Male life expectancy was longer under the Soviet system but dropped rapidly in the 1990s. "The decline in male life expectancy has been the largest ever outside of wartime," notes Andrew Spicer, a professor of international business at the University of South Carolina. "My opinion is that it's a response to the pain of the transition. There's a sense of anomie that leads to alcoholism and suicide, combined with poor medical care." Many men lost their livelihoods when the Soviet Union collapsed, leading to increased alcoholism rates.
Collins, of the World Health Organization, predicts that Russian drinking habits won't change unless the government invests substantially in educating young people about the perils of overconsumption, and makes liquor, wine and beer less accessible. "Beer's not considered alcohol, and you can drink everywhere," she says. "You see teenagers drinking it. So the problem is young people starting with beer and moving to vodka. Vodka is so much part of the culture. People drink it at lunchtime."
Poor health care and bad habits also mean that Russians enjoy fewer healthy years than their peers in the rest of the developed world. "If you don't live in good health, you can't be productive," Collins points out. Russian women don't beat men as much on this measure as they do on life expectancy. They average 64 years of healthy life, compared with 53 years for men. "That's low for females," Collins says. In the most developed countries in Europe, women average 72 years of healthy life. Adds the OECD's Tompson: "The cliché in Russia is, 'What breaks the men bends the women.'"
President Putin's administration acknowledges Russia's demographic crisis and is taking steps to stem it, according to some analysts. The President has even suggested paying women to have children. In a state-of-the-nation address, he laid out a program that would provide cash payments and additional medical benefits for people who have children and guarantee that mothers would be paid at least 40% of their prior earnings while on maternity leave.
Dmitri Trenin, deputy director of the Carnegie Endowment for International Peace's Moscow Center, doubts that Putin's proposals will make much difference. "People don't bear children based on how much they are helped by the government," he says.
Trenin is more optimistic about another Putin initiative, an attempt to reform the country's health care system, which is one of four national projects that Putin announced in 2005. (The other three are improvements in education, agriculture and housing.) Putin has earmarked money from the government's stabilization fund, which contains about $80 billion in oil revenue, for the projects.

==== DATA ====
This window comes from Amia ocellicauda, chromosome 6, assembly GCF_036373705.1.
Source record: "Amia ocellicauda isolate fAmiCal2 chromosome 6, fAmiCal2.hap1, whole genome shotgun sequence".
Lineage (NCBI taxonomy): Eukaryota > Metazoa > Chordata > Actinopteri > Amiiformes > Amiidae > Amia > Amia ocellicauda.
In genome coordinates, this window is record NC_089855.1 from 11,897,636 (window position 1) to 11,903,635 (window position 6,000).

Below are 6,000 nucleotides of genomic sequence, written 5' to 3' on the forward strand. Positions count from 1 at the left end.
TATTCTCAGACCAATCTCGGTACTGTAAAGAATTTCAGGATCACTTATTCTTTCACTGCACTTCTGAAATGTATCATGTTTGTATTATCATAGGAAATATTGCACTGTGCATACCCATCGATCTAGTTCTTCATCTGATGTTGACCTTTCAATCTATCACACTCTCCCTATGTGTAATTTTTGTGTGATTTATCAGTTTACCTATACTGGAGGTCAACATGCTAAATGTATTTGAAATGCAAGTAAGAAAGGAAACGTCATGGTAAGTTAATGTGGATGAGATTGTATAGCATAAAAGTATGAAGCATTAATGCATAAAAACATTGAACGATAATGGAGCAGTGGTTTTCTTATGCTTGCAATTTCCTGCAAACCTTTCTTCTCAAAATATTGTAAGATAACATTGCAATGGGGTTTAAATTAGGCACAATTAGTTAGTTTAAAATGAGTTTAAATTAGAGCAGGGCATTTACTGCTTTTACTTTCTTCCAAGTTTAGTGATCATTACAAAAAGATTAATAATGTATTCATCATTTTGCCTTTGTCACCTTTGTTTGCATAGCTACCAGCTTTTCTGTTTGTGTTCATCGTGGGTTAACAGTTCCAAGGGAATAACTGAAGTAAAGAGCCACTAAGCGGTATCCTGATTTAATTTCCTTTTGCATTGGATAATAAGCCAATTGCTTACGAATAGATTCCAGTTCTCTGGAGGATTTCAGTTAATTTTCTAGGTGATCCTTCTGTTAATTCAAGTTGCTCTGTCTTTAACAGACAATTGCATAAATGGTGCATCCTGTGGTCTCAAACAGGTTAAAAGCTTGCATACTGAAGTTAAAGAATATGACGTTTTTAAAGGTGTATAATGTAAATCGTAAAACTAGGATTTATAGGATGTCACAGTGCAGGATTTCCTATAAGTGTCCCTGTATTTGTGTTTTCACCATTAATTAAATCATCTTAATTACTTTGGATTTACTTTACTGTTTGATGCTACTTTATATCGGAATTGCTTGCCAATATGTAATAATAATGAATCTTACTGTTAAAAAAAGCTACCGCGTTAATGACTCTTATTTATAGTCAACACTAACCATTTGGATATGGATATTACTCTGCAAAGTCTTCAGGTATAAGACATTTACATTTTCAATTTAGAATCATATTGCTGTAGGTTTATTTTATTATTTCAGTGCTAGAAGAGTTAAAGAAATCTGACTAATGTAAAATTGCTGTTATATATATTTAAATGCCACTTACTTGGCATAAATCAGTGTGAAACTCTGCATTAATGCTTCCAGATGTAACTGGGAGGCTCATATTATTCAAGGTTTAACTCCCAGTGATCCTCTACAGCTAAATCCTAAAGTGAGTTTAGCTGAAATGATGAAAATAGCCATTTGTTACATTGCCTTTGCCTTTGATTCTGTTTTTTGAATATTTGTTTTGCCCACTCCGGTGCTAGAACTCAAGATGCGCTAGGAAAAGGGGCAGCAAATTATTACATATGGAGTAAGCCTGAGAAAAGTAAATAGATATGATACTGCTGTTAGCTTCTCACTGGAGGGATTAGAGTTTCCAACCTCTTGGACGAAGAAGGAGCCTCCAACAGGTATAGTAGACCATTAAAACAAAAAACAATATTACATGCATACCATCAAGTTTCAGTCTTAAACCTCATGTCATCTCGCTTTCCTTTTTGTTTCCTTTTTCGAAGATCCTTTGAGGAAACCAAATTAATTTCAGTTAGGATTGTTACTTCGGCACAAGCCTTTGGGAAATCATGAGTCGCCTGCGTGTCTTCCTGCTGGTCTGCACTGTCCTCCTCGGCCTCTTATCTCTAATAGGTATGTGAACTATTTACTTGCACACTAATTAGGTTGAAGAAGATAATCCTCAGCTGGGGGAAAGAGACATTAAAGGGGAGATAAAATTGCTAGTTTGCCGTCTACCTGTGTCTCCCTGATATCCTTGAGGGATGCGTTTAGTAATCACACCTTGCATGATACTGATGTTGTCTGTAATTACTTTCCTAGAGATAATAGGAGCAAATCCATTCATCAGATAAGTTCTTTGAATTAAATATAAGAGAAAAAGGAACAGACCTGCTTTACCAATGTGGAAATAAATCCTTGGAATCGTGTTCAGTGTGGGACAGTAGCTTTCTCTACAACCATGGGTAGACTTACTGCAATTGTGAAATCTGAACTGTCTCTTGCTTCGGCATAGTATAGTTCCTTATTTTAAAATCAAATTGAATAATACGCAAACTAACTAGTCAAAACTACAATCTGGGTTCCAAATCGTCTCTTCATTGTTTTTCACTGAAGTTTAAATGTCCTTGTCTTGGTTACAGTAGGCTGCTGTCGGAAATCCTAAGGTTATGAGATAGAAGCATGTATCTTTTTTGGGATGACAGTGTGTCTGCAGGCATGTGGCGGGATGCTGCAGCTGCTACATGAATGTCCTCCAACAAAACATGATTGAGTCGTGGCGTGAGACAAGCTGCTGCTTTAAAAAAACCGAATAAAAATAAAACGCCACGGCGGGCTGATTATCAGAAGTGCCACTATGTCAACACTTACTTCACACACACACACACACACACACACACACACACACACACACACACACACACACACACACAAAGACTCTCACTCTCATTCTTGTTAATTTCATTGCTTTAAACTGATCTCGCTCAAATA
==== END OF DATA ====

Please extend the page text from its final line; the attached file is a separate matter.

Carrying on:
Specifically, he committed to spend $3 billion to raise salaries of primary care doctors, better equip ambulances and clinics, build rural medical centers and restore the national system of communicable disease prevention, which was one of the successes of Soviet-era health care.
"The government is trying to have every person in Russia go through regular comprehensive checkups so people can find out if they have some kind of health problem at the beginning when they can more easily deal with it," explains Vladimir Pantyushin, an economist with Renaissance Capital, a Moscow investment bank. That, combined with more money for doctors and medical equipment, will begin to alleviate some of the country's health problems, though the results may not be obvious for five to 10 years, he says.
Putin's program is a key first step, but much remains to be done, according to the World Bank. "Policies for controlling excessive alcohol consumption, enforcement of existing policies for smoke-free worksites and public places, and targeted taxes would help prevent [noncommunicable diseases] in Russia," the bank says. The bank also recommends public campaigns to promote wearing seat belts and driving sober as well as national and regional pushes to improve road safety.
Perhaps the best cure for Russia's demographic ills would be continued economic growth paired with some relaxation of rules that make it tough for immigrants to work in the country. Simply put, rich countries are healthier on average than poor ones, even if affluence, in some places, brings a few problems of its own such as obesity and diabetes. "There's no single key to unlocking the demographic crisis," says OECD's Tompson. "Lifestyles, violence, road and traffic safety, environmental problems. It's about improving all of those things. There's no silver bullet."